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Home prices down as officials look to loosen up lending

Home prices down as officials look to loosen up lending

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WASHINGTON — Home prices in July fell 5.3 percent compared with a year ago, a government agency said Tuesday, and have now receded to October 2005 levels.

The nationwide decline in home values coupled with reckless lending standards are the driving forces behind rising mortgage defaults and foreclosures, and the credit crisis that has shaken Wall Street to its core.

James Lockhart, chief of the Federal Housing Finance Agency, suggested Tuesday that mortgage finance companies Fannie Mae and Freddie Mac could loosen lending standards to help more homebuyers qualify for a loan and stabilize the market. The government took control of Fannie and Freddie earlier this month.

New Freddie Mac CEO earns less than his predecessor

WASHINGTON — Mortgage finance company Freddie Mac says its new chief executive is earning a base salary of $900,000 a year, a 25 percent pay cut from his predecessor who also received sizable bonuses and stock options.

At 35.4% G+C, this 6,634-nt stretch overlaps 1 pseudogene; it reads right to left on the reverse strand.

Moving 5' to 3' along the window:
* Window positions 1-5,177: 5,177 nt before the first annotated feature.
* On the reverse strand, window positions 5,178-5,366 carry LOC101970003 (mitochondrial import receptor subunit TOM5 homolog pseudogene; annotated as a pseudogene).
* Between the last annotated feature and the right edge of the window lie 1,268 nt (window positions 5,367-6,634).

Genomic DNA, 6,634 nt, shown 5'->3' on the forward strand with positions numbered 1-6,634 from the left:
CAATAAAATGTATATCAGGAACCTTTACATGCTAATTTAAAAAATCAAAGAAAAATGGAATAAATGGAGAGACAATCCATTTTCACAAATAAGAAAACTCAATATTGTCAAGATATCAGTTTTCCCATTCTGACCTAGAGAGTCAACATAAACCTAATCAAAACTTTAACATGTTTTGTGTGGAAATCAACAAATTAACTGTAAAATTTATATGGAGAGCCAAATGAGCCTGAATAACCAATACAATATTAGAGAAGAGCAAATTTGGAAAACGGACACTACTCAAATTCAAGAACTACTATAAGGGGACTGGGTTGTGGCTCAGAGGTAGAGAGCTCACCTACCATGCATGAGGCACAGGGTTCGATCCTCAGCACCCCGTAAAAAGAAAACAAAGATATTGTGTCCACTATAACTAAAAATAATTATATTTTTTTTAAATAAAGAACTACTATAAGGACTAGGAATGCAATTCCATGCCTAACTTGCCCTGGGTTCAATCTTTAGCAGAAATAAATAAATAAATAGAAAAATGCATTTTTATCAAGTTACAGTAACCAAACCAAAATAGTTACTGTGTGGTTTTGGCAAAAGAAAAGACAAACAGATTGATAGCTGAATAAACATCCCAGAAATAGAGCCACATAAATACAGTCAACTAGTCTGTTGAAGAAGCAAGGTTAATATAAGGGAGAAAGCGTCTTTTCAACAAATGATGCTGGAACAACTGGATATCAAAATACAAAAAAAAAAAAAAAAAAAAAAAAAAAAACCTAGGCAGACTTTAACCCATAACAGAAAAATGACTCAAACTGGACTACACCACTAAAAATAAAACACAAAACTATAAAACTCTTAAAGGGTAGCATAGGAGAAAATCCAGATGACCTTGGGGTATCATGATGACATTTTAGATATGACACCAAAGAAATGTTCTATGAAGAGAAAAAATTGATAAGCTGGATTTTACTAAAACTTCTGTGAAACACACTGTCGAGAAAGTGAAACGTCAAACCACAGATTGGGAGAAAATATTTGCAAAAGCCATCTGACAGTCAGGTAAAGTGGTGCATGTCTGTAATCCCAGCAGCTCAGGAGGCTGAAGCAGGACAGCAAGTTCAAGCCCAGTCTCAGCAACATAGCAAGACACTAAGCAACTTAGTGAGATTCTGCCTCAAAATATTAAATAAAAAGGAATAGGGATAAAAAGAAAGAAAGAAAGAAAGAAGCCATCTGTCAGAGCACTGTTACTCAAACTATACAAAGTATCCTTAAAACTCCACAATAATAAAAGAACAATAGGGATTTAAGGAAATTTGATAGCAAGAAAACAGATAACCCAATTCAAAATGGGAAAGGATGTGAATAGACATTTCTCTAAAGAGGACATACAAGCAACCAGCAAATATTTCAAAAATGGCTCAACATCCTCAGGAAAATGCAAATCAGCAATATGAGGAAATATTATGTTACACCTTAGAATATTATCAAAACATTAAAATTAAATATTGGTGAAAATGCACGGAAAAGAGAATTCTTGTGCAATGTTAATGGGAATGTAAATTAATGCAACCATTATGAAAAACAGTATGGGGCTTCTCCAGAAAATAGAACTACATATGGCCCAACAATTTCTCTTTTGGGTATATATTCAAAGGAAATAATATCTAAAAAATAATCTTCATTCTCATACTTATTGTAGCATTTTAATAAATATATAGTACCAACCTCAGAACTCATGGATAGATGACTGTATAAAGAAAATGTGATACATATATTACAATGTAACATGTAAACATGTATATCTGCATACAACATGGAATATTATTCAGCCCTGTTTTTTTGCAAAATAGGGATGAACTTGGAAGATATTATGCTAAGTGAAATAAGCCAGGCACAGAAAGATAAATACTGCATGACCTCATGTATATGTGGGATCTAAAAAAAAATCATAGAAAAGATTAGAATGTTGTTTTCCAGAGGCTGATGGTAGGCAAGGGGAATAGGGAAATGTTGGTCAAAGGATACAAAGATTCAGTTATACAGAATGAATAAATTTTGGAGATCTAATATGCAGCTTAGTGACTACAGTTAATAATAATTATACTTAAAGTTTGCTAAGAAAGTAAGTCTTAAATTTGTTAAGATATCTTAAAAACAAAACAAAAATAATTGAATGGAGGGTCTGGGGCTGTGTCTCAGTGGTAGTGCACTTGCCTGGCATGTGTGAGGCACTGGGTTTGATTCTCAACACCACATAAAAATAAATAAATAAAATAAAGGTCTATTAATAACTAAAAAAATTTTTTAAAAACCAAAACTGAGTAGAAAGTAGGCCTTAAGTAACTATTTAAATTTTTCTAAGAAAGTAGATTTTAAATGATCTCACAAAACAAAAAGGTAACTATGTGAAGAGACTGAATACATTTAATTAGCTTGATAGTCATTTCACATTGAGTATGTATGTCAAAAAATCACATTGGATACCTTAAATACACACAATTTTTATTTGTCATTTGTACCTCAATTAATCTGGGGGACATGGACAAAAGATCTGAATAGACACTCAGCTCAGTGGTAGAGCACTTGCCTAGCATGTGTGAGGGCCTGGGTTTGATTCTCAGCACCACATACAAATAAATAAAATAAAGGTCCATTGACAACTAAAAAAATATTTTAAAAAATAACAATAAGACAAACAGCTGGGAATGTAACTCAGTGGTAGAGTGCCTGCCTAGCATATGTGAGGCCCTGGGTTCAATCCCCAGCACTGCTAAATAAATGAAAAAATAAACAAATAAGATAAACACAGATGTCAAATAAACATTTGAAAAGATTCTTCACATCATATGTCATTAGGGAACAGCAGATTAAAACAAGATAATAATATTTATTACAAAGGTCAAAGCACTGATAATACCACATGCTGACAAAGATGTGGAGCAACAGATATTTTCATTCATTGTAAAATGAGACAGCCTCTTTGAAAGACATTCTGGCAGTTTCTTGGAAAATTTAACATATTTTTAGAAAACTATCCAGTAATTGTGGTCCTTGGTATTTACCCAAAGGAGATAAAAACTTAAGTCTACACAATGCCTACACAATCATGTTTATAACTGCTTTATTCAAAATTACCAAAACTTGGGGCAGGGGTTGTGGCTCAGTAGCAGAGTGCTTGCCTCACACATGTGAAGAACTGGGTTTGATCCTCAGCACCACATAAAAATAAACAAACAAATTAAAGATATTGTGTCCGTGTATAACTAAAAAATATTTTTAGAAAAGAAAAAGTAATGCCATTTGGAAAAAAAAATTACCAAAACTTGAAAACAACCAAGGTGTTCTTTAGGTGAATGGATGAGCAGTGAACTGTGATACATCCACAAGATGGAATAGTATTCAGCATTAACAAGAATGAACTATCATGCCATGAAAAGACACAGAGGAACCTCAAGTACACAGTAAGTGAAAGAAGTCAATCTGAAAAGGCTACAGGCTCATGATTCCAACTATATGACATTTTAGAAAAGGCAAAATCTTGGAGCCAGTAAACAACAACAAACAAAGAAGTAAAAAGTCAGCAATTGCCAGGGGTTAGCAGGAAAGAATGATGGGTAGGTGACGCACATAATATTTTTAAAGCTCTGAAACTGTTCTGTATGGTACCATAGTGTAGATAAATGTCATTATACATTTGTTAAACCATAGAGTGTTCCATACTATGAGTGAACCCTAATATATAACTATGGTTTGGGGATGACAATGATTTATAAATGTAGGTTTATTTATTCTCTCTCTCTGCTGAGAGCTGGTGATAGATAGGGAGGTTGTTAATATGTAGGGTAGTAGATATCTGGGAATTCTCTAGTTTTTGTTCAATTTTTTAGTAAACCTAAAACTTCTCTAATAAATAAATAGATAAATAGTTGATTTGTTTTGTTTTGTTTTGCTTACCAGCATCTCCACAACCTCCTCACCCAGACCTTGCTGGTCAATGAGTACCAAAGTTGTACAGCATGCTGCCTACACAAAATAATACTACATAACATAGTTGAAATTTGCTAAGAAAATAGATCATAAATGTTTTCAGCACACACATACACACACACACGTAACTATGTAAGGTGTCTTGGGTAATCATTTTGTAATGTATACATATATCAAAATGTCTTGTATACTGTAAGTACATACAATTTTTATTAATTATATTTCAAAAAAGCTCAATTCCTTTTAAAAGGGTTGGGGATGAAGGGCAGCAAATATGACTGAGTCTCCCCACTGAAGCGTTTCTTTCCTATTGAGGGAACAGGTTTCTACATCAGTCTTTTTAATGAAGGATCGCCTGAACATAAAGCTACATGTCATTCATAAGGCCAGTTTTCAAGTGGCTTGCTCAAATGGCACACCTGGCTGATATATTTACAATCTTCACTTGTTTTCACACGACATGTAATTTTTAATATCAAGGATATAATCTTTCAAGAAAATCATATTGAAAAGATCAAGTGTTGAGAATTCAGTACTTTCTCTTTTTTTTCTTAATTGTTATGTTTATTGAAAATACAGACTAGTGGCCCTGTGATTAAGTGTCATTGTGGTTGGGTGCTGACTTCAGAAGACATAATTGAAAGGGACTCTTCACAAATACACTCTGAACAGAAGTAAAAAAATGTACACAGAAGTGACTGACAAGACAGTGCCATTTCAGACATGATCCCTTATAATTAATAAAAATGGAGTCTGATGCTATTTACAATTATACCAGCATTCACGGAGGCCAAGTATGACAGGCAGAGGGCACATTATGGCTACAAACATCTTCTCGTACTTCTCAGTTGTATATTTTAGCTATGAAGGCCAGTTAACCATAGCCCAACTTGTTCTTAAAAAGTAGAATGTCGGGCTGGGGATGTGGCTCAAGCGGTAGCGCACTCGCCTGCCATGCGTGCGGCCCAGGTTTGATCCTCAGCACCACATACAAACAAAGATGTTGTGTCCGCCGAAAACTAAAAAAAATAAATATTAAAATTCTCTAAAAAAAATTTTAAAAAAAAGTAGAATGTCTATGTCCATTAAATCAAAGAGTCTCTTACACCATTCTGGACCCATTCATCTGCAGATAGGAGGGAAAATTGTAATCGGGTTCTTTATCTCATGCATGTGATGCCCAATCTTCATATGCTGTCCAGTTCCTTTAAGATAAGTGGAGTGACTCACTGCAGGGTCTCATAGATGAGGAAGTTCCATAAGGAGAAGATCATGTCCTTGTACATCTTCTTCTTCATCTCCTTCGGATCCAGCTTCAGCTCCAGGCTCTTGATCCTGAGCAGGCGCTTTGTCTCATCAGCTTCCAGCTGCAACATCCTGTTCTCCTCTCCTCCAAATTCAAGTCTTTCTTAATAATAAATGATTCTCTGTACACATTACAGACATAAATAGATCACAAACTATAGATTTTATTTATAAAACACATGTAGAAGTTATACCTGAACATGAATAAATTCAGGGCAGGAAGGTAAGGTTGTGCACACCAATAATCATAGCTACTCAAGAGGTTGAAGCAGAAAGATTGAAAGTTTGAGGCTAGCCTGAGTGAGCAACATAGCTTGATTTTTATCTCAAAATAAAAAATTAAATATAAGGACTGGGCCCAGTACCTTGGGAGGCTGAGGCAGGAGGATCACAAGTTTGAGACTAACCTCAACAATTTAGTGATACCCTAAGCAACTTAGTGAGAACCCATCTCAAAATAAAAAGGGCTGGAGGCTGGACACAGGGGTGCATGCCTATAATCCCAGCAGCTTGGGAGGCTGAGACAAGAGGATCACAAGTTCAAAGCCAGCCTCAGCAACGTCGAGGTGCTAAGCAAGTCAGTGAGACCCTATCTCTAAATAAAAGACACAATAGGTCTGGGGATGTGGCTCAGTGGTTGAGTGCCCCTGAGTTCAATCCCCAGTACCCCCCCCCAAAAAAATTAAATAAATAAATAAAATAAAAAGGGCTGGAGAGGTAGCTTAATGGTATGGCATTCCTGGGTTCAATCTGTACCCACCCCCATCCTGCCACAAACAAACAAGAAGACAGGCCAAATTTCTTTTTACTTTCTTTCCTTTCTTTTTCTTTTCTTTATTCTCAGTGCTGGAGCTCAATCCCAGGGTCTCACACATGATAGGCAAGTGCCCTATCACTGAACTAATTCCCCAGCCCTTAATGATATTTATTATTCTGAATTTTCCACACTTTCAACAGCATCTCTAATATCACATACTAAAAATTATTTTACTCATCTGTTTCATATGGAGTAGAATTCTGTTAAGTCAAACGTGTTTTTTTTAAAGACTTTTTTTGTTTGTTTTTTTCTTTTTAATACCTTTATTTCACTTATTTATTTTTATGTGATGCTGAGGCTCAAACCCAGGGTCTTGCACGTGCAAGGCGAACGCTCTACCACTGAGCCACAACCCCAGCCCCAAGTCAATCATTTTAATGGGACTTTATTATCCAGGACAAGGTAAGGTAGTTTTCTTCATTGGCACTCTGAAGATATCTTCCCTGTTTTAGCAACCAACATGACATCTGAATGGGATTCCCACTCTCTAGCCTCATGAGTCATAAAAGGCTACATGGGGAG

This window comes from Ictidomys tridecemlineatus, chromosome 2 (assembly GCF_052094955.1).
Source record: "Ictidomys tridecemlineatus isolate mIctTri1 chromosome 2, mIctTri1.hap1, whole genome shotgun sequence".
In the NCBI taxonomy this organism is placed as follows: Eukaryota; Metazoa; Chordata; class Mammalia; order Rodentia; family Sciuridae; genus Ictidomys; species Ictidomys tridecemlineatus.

The company, seized by the government earlier this month, said in a regulatory filing that CEO David Moffett will earn the salary while his final compensation package is determined by the Federal Housing Finance Agency, which controls Freddie Mac and sibling Fannie Mae.

New DuPont CEO pledges commitment to science

DOVER, Del. — Having shifted under Chief Executive Charles Holliday Jr. from a traditional chemicals business to a science and biotechnology company, DuPont will keep branching out under incoming CEO Ellen Kullman.

DuPont announced Tuesday that Holliday is stepping down after 10 years as CEO and will be replaced by Kullman, an executive vice president who has spent 20 years with the company and formerly led the unit that makes the material for body armor.

Kullman, 52, who once described DuPont’s focus on internal research as being too insular and arrogant, said she will work to make the company’s commitment to science-based innovation pay off.

Markets are more orderly; bailout worries still persist

NEW YORK — Financial markets extended their declines Tuesday as investors worried that lawmakers were beginning to doubt the necessity of a broad government bailout for financial institutions as a way to revive ailing credit markets.

Trading appeared more orderly than Monday, when investors rushed into hard assets such as oil and gold. Meanwhile, demand remained high for 3-month Treasury bills.

— Wire Reports


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